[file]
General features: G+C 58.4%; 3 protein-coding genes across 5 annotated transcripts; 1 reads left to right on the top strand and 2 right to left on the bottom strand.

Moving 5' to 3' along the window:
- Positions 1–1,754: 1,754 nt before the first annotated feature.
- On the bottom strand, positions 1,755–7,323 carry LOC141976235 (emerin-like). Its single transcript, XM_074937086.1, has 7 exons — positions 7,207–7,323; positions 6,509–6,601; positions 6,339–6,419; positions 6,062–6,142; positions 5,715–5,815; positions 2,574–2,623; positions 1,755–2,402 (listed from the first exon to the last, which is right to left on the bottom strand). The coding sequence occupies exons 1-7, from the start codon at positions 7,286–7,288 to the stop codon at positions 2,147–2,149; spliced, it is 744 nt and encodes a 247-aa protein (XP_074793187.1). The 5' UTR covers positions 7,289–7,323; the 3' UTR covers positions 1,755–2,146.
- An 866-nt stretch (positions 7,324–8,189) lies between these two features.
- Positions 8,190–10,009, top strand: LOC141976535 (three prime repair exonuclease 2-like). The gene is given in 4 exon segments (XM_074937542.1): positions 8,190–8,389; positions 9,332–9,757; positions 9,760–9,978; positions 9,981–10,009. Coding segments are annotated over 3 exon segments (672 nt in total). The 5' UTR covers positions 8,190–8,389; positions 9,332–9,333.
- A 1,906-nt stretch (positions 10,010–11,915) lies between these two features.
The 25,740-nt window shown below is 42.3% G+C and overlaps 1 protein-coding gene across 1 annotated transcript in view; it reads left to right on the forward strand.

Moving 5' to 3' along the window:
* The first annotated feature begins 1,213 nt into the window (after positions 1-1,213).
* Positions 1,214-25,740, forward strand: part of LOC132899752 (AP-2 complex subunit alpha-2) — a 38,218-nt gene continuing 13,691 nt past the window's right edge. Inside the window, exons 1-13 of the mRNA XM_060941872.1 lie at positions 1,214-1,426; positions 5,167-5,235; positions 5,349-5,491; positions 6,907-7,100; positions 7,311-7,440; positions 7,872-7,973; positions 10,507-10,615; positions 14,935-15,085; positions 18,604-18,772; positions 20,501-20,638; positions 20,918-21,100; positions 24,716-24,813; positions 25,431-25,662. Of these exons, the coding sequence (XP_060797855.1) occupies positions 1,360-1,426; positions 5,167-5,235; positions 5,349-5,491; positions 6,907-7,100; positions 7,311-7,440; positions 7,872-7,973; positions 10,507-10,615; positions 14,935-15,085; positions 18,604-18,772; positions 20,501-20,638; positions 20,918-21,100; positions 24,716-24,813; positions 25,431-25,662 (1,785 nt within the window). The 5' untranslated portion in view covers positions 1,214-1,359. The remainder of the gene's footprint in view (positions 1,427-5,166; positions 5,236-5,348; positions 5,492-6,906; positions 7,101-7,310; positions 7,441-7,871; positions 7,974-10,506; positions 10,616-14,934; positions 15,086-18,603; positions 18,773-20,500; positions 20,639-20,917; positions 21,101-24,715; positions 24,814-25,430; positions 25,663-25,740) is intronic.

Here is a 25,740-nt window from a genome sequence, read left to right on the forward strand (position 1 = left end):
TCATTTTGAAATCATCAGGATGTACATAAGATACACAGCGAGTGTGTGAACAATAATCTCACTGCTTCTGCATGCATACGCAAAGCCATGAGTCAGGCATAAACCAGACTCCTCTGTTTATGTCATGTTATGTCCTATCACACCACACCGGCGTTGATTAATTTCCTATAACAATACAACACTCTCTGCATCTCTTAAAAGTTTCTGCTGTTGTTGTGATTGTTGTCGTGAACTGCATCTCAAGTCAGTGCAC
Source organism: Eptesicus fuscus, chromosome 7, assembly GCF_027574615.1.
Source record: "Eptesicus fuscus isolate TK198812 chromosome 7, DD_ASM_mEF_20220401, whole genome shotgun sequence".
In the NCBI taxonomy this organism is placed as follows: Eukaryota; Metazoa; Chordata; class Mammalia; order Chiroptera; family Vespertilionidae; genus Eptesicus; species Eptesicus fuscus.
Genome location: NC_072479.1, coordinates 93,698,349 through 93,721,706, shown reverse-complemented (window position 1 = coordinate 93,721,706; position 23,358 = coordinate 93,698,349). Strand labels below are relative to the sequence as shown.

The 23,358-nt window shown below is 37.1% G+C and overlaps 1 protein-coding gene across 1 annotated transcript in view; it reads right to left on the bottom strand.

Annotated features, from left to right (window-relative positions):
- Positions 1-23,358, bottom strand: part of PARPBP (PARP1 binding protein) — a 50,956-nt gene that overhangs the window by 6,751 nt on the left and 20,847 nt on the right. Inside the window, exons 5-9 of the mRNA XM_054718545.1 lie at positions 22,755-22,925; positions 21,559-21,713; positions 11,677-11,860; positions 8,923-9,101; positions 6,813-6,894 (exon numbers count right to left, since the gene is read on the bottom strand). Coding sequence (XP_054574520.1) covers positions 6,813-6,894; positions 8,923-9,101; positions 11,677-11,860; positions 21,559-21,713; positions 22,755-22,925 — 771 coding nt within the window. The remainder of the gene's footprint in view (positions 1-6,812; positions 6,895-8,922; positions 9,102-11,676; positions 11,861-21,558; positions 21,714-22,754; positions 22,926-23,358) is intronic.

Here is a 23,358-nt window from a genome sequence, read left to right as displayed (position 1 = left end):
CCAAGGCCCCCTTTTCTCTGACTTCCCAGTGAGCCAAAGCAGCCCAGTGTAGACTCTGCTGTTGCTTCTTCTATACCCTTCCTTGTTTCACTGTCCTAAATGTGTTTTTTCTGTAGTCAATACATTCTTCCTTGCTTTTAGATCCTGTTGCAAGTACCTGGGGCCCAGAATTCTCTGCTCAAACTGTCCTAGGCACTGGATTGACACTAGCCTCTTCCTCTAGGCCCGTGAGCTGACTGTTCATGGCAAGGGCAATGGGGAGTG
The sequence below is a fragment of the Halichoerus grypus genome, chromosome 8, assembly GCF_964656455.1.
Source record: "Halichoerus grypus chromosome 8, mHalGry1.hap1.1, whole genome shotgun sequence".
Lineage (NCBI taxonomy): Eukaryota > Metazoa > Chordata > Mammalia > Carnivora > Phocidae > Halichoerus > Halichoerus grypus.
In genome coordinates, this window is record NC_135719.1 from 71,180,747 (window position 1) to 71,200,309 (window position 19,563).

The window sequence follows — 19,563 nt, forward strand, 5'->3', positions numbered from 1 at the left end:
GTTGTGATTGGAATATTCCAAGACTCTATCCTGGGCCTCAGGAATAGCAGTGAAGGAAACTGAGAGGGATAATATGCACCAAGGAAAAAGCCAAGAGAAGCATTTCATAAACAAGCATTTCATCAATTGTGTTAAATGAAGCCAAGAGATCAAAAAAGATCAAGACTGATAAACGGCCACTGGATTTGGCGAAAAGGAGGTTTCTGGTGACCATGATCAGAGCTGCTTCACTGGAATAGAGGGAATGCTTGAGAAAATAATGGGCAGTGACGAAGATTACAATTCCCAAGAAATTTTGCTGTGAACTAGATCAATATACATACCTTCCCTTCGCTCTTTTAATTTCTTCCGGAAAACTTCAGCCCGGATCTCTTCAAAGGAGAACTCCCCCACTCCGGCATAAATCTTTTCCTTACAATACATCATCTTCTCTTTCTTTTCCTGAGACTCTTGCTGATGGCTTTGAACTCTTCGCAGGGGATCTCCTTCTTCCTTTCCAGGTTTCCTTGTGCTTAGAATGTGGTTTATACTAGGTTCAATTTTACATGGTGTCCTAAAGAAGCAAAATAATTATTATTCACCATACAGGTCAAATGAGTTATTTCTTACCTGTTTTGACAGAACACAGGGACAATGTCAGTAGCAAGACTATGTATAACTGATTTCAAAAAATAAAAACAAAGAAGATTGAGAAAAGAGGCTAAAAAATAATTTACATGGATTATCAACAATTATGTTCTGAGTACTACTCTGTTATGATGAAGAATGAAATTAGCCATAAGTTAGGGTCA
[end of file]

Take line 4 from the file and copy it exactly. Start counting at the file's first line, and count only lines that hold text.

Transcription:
- On the bottom strand, positions 1,755–7,323 carry LOC141976235 (emerin-like). Its single transcript, XM_074937086.1, has 7 exons — positions 7,207–7,323; positions 6,509–6,601; positions 6,339–6,419; positions 6,062–6,142; positions 5,715–5,815; positions 2,574–2,623; positions 1,755–2,402 (listed from the first exon to the last, which is right to left on the bottom strand). The coding sequence occupies exons 1-7, from the start codon at positions 7,286–7,288 to the stop codon at positions 2,147–2,149; spliced, it is 744 nt and encodes a 247-aa protein (XP_074793187.1). The 5' UTR covers positions 7,289–7,323; the 3' UTR covers positions 1,755–2,146.